This was the Costco/Price Club of its day, 20 years before Costco was born. He erected a huge big barn of a building, as big as any Costco.  Like Costco, he sold everything, and much of it in bulk – canned and boxed goods, produce, meat, bakery, clothing, hardware, electrical.  He had a sit-down lunch bar where both the wife and her brother worked, and a postal, and a banking facility.

There were actually two floors, but much of the upstairs was used for storage and staff/administration. He put a photography department up there, which later went independent, and still exists in town.  Aside from the main-floor diner counter, he tried a slightly upscale restaurant upstairs.  It became famous in the region, as The Charcoal Steakhouse.  It built a fancy new home a block further up the street recently, when the original building was torn down.

So much history! So much local commerce emerged from the wife’s neighborhood.  The Kaufman plant is now a preppy downtown condo, and my C&A plant had a tiara added and is home to a bunch of Google gremlins.

Jeep goiing up

And so, the ugly duckling has become a swan.    😉

Google Building

 

The Vax Fax….uh, Facts

Hypo

A local high school teacher recently scared the Hell out of a couple of public nurses and some students. A science teacher, he should have known, and acted, better.  Apparently he’s an anti-vaccination conspiracy theory believer.  He abandoned his class and classroom three times, to go to the gymnasium, where booster shots were being given.

He banged on the nurses’ work table. He leaned in on his knuckles, nose to nose with them, and demanded that they provide proof that vaccinations were safe.  He paced around, yelling that the students had the right to know that the vaccinations could kill them.  The students were frightened, not of the shots, but of his behavior.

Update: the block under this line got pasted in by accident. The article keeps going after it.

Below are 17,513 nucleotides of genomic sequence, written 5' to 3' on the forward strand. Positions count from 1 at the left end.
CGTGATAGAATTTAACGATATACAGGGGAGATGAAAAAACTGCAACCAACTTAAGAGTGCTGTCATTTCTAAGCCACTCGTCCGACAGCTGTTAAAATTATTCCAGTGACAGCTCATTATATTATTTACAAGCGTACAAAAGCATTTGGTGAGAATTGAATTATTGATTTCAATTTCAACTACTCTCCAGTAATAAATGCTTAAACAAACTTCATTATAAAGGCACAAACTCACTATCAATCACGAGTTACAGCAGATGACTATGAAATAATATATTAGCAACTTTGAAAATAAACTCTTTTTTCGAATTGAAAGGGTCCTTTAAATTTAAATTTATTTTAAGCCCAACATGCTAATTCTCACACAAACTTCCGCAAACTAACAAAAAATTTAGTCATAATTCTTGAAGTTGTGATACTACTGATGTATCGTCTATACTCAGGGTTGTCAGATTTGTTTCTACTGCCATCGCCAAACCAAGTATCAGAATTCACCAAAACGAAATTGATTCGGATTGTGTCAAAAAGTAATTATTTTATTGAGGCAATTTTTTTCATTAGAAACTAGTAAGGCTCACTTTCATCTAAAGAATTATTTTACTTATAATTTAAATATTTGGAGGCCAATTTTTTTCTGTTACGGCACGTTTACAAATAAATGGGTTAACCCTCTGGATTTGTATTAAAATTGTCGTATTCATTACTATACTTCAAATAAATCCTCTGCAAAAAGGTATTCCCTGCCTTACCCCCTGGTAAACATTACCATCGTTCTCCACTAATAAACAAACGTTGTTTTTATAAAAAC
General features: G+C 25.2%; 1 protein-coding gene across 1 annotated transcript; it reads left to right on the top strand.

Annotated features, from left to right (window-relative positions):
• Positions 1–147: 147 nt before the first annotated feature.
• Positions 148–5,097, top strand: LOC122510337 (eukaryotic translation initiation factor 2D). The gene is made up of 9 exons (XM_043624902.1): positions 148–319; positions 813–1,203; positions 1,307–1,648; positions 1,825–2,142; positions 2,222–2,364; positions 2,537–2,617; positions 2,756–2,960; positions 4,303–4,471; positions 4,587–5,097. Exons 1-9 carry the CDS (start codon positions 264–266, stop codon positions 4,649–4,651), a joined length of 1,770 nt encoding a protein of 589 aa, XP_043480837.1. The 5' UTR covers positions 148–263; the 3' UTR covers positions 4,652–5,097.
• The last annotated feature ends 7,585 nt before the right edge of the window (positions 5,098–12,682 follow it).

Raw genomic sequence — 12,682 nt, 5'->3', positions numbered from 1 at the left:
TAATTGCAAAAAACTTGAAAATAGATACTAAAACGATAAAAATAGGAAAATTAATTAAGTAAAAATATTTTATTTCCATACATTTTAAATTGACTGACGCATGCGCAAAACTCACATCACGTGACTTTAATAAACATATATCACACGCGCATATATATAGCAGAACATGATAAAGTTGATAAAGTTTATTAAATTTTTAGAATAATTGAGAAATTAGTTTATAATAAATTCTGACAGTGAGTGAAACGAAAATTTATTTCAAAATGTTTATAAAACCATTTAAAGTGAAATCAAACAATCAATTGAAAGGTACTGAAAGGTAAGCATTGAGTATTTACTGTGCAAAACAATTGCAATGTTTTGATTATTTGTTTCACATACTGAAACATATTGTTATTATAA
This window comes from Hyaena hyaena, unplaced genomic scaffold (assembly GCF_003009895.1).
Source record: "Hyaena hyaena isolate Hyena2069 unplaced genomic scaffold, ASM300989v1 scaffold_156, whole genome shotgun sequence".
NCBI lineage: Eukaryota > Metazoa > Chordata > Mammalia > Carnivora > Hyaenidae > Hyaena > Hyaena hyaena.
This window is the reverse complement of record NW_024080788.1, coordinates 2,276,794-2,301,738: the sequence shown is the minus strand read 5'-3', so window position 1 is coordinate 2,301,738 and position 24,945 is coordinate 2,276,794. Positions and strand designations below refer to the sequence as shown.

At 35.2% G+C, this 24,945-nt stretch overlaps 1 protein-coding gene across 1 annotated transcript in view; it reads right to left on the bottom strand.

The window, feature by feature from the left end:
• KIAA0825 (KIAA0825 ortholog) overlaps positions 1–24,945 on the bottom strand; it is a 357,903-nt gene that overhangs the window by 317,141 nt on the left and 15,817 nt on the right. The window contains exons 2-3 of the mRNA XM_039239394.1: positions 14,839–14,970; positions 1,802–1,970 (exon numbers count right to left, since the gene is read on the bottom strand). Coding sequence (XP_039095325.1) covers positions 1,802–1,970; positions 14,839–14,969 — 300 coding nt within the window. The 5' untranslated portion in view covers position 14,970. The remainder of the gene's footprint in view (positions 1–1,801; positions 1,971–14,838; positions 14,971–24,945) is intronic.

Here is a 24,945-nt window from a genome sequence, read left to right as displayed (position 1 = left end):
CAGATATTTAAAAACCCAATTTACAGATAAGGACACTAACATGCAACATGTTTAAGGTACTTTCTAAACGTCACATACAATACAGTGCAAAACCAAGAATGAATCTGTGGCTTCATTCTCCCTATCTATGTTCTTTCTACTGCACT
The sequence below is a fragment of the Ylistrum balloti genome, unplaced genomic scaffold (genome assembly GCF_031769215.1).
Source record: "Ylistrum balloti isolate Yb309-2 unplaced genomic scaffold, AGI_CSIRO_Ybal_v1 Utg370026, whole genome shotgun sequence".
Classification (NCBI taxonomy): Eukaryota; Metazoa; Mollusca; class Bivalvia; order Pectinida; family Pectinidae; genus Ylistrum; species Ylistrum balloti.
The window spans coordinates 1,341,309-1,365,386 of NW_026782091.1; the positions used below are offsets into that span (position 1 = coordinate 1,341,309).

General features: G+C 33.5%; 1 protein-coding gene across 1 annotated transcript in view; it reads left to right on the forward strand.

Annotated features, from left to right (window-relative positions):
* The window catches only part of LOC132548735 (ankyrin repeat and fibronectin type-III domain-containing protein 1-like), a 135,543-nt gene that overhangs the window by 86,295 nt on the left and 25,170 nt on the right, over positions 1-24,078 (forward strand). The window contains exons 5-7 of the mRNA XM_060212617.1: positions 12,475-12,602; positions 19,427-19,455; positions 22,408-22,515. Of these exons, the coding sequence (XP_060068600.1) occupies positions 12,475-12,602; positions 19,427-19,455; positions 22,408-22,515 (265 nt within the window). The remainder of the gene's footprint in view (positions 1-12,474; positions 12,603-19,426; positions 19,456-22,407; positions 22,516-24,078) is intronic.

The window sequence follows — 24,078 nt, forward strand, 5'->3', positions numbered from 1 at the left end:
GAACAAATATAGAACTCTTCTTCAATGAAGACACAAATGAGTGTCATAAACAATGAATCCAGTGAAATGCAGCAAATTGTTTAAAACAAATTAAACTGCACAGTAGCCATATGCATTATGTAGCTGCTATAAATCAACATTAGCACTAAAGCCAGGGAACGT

His school board censured him, the police were called, and charged him, and he got his 15 minutes of infamy in the media. A few days later, this letter appeared.  My response follows it.

VACCINATION DEBATE

Re: Anti-vaccination teacher guilty

I find it rather ironic that this week, an Ontario teacher was found guilty of misconduct for pushing his views on vaccination, and my nephew died after 32 years, as a result of uncontrollable seizures, after being vaccinated as a child.

This teacher was trying to assure that his students were aware of all the side effects, including possible death, as the result of vaccines.

Too much of this information is buried from the public eye. I’m not against vaccines, I’m just an apprehensive observer who doesn’t have enough information to make a proper decision on my own.

Jim Kuntz

VACCINATION PARANOIA

I was disappointed to see Jim Kuntz’s letter of support (Vaccination debate, Mon. Feb. 27) for the anti-vax teacher.

He was chastised not for his views, but for his actions. There is a proper time, place, and method of protest. Interrupting medical procedures, and frightening nurses and students was very inappropriate.

Kuntz was disingenuous to mention his nephew’s death after long-term seizures, and the fact that he had been vaccinated, with no proof that one caused the other. Epilepsy usually first presents just as children receive their first shots.

He complained that much of needed information is not available to the public. If either of these gentlemen need info, they need only contact their personal doctor, the local Medical Association, the Provincial Medical Association, the Canadian Medical Association, The World Health Organization, or the C.D.C. (Centers for Disease Control).

They are all available online, and unanimous in their stance that the benefits of vaccination far outweigh the slim possibility of a bad reaction. Or they could just Google ‘Disproven Vaccination Theories.’

The Archon

The anti-vaxer conspiracy theorists would rather believe stripper/porn star Jenny McCarthy, and some guy who ‘bought’ fame by faking results, than thousands of doctors with millions of hours of training and experience. What do you believe on this subject? Anybody want to weigh in – pro, or con?   😕

***

CENSORSHIP BUREAU